One of the first things that disturbed me about this book is the fact that the journalists were associated with an organization entitled International Consortium for Investigative Journalists, based in Washington, D.C.. One of the main financial contributors to this organization is the billionaire George Soros, himself no stranger to controversy. But nowhere in this book are we assured that Mr. Soros is not also a beneficiary of such legal constructs. Something which I would have expected. The source of the data leak is simply referred to as John Doe. The fact that I have no idea who the source is or was, makes me very weary about receiving all this information and taking it at face value. Throughout the book, I was wondering who this person could be and what his motives were.

Finally, at the end of the book John Doe provides some answers to these questions. He tells the reader that he is not working for any government or intelligence service or as a contractor for either. Yet, I wonder throughout the book why there are so few American individuals and corporations mentioned. John Doe further informs the reader that although he feels something should be done to stop people using shell companies to evade taxes and to stop law firms like Mossack and Fonseca from providing cover for these people, he is too afraid to reveal his identity, for fear that it might ruin his life. Somehow the fact that he wanted to have his cake and eat it too, just annoyed me. It seems alright for him to pass judgment on all the people he exposes but neither they nor the reader of this book can do so regarding him and his use of, what is after all, stolen data.

Also, I have a problem with the fact that both John Doe and the authors who interpret the data condemn the actions of wealthy individuals and politicians for using the services like those provided by Mossack Fonseca but they themselves have no problem stealing the data and then using it to create a book that can be published and sold to the public, thereby generating revenue for themselves and others.

On a more mundane level, I found the book somewhat repetitious as it kept coming back to the same individuals and companies over and over. For those who follow international news regularly there seems little of note to be found in this book.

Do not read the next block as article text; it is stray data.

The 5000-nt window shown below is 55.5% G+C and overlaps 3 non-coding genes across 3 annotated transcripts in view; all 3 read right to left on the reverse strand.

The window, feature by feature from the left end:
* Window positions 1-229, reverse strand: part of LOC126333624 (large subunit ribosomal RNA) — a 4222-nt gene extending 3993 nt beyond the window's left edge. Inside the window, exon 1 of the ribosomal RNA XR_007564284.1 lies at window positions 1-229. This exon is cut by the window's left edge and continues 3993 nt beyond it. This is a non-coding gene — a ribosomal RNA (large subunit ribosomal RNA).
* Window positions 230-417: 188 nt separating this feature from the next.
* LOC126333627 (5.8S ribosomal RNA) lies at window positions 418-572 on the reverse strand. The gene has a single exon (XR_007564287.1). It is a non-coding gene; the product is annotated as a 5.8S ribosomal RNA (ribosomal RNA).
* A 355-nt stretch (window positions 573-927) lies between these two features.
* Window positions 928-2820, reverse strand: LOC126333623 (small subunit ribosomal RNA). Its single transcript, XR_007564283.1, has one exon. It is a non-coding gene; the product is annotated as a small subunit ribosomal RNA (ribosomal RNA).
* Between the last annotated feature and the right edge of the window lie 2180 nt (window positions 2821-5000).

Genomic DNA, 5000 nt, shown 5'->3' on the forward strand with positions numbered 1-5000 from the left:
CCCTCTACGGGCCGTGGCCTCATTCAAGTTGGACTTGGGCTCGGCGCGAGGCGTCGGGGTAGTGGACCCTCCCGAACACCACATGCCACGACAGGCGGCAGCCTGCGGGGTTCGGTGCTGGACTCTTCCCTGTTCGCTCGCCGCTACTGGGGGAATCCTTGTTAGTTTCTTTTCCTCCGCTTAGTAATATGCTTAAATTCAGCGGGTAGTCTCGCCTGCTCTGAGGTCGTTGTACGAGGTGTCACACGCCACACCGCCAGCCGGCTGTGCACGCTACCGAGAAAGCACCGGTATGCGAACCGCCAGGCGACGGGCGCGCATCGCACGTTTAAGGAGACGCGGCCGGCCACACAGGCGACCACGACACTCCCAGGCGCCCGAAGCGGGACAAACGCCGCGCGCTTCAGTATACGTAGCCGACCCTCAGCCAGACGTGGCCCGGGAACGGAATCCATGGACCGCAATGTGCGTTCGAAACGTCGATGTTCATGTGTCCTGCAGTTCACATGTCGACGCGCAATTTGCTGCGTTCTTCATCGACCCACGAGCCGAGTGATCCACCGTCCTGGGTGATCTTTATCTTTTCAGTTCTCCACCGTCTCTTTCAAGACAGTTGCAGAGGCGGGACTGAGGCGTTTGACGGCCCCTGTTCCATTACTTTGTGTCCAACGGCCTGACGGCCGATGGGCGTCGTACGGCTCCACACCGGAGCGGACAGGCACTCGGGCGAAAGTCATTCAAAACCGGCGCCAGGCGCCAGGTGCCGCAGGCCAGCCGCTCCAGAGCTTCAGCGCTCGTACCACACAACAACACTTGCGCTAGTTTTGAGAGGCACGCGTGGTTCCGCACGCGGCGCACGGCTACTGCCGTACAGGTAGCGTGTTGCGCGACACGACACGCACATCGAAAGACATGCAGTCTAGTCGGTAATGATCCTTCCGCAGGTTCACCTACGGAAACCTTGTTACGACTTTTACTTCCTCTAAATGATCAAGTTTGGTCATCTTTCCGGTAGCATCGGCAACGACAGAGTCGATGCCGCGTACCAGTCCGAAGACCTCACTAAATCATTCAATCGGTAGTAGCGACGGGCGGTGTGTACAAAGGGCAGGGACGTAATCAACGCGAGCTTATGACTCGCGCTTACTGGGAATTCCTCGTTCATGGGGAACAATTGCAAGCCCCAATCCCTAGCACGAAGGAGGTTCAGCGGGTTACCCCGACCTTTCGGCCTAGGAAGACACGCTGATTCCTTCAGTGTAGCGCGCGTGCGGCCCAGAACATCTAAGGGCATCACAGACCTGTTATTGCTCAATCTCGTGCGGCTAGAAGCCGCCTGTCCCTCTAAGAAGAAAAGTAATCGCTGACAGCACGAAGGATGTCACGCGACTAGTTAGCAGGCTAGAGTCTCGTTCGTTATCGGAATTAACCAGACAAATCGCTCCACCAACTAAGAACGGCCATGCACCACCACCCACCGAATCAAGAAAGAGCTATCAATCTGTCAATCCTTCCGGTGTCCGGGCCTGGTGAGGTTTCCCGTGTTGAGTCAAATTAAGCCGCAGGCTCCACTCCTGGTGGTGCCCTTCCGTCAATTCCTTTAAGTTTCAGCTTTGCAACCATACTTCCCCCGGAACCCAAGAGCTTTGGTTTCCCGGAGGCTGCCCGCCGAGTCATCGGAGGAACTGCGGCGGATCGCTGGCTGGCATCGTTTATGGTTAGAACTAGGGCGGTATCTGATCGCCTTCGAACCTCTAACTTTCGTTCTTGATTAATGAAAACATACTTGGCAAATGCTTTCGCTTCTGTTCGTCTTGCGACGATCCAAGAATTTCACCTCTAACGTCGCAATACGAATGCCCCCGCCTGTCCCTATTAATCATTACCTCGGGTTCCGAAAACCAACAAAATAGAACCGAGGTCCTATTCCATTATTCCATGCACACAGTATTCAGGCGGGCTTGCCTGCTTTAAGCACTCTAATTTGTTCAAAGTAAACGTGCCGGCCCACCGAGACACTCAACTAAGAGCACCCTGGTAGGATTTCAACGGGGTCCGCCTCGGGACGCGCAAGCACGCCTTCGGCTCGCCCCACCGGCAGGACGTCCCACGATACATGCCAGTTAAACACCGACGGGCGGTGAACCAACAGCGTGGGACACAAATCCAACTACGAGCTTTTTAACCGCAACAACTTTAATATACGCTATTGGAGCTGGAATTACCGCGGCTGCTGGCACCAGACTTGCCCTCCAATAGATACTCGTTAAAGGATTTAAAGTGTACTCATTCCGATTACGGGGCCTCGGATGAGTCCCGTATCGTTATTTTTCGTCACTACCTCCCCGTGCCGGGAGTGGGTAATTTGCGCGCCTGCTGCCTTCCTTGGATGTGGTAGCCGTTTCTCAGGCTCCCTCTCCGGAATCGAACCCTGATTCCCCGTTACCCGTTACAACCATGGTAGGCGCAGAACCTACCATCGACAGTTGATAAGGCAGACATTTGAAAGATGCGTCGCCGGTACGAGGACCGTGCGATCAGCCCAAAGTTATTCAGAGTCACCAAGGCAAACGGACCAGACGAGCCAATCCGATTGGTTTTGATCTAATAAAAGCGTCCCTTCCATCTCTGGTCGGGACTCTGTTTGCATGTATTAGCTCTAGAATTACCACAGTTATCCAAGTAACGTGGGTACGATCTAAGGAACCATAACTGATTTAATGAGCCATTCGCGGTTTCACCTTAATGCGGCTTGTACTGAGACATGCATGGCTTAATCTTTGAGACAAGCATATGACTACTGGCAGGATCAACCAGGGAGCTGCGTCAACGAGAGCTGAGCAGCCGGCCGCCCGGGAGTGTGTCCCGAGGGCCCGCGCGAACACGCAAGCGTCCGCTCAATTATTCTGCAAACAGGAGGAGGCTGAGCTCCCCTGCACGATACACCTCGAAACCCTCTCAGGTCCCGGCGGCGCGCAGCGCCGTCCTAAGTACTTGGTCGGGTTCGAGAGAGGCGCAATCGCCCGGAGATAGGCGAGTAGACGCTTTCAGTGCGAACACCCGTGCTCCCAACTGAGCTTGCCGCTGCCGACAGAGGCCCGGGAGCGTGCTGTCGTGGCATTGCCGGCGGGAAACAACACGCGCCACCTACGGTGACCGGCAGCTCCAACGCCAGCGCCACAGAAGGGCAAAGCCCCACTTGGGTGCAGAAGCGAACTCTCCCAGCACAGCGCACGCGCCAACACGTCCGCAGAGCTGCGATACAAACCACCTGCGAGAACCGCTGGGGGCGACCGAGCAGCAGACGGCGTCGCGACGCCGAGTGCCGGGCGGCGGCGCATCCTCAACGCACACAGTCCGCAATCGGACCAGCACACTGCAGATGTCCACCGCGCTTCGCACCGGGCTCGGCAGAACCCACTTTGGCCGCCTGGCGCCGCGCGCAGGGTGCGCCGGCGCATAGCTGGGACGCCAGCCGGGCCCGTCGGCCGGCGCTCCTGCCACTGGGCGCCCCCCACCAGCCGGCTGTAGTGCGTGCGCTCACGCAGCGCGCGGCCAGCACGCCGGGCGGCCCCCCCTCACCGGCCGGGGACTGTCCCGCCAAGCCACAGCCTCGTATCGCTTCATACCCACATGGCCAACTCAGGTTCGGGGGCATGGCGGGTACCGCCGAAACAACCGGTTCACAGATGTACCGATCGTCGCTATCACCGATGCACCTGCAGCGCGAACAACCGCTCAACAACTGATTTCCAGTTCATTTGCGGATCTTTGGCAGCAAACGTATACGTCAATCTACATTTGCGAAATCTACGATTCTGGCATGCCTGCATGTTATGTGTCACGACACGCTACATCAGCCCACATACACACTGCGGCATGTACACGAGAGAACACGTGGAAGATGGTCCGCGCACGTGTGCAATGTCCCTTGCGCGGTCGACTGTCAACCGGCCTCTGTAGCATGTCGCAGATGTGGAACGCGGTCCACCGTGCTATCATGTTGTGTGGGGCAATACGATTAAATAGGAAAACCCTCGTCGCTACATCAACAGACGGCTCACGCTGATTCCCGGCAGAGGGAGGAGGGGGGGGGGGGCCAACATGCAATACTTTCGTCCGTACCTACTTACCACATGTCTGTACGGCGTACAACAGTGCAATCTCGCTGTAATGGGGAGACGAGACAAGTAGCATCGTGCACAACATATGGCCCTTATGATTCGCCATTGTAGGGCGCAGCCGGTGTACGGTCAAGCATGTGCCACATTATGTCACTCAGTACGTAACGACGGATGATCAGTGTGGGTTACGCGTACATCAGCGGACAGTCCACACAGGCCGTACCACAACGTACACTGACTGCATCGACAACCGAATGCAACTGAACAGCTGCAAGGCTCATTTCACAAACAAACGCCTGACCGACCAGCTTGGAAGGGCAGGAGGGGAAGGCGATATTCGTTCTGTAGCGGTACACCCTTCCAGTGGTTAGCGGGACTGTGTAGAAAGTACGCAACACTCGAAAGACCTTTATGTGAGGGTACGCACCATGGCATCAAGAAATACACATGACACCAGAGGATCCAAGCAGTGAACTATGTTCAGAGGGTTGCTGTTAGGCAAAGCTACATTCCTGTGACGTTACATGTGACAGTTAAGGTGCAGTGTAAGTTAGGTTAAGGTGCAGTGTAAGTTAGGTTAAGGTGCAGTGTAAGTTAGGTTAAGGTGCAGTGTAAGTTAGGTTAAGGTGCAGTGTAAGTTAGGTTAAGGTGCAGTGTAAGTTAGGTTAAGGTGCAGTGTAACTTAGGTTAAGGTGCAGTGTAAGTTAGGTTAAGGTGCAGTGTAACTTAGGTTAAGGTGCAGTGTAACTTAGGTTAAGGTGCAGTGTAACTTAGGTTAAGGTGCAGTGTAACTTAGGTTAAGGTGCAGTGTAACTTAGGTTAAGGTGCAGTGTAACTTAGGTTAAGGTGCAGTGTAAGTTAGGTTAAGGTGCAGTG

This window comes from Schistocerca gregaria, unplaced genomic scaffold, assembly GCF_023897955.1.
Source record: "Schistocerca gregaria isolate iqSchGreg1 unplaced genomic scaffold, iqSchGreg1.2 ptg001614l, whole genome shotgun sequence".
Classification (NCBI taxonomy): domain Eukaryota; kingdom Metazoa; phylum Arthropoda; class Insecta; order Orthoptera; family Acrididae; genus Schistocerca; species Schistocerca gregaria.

Thanks to Library Thing and One World Publications for allowing me to read this book in exchange for an honest review.

Wednesday, July 13, 2016

Review: Every Frenchman Has One

Every Frenchman Has One

Every Frenchman Has One
Olivia de Havilland

This was a delightful little book, originally published in 1961 by the Hollywood legend Olivia de Havilland. While she appeared in numerous films, I remember mostly her role as Melanie in Gone with the Wind. After a divorce in 1953, she met and married a Frenchman and moved to Paris. This book follows her attempts to come to terms with life in another country. Its humorous, well observed and rather insightful. She covers topics such as fashion, health, education, housekeeping, renovations and more.

I think my favorite chapter was “La Place de la Discorde”, the descriptions were keenly observed and seemed remarkably modern. I found myself laughing in practically every chapter. And I'm actually surprised that with her ability to write with such style and humor she didn't publish more works about her experiences. The interview at the end of the book done in May 2016 on the occasion of her 100th birthday was also a nice inclusion.

Overall, I completely enjoyed this charming book, both for its nostalgic feel and it's warm wit and humor.

Thanks to Blogging for Books for allowing me to read this book in exchange for an honest review.

Saturday, July 9, 2016

Review: The President's Hat

The President's Hat

The President's Hat
Antoine Laurain